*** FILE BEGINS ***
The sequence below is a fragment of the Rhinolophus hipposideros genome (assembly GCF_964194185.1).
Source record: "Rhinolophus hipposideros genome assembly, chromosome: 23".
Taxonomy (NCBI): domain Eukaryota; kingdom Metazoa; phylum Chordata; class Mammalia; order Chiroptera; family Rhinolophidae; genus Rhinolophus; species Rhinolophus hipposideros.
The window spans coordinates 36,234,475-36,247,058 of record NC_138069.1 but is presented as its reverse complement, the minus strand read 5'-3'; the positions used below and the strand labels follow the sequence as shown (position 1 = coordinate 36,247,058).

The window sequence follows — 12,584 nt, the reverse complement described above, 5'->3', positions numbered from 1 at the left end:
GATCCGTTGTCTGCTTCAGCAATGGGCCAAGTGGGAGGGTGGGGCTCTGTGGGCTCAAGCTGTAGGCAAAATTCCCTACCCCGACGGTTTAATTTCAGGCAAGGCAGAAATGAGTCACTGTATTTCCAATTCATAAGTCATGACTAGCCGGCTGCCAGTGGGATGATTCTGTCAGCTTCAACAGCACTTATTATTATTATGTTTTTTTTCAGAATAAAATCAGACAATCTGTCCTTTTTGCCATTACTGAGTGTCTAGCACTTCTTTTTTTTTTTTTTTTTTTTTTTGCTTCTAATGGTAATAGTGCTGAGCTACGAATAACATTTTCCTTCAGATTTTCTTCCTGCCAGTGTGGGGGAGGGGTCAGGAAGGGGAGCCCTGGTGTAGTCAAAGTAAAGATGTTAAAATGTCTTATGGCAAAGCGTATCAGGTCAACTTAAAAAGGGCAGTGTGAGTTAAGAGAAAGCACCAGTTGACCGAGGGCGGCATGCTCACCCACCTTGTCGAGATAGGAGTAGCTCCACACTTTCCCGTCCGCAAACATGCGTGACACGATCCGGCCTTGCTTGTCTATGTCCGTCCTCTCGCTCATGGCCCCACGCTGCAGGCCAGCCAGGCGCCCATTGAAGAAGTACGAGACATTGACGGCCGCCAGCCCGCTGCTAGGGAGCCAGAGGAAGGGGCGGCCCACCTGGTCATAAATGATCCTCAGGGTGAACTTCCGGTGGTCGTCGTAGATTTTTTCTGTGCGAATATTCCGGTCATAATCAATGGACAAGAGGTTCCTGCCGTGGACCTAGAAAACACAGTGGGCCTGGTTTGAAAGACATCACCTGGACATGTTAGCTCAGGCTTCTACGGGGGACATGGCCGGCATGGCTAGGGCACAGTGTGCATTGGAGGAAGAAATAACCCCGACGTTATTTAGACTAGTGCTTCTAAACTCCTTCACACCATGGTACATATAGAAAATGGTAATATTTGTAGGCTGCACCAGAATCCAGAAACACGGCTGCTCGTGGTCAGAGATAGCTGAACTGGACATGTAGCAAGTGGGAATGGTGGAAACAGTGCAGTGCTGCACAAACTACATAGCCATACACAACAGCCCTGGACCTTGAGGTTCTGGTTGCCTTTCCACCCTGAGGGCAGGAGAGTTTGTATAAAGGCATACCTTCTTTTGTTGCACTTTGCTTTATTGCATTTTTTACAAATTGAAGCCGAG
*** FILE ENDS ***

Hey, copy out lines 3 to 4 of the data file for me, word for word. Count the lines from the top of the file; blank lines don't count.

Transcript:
Taxonomy (NCBI): domain Eukaryota; kingdom Metazoa; phylum Chordata; class Mammalia; order Chiroptera; family Rhinolophidae; genus Rhinolophus; species Rhinolophus hipposideros.
The window spans coordinates 36,234,475-36,247,058 of record NC_138069.1 but is presented as its reverse complement, the minus strand read 5'-3'; the positions used below and the strand labels follow the sequence as shown (position 1 = coordinate 36,247,058).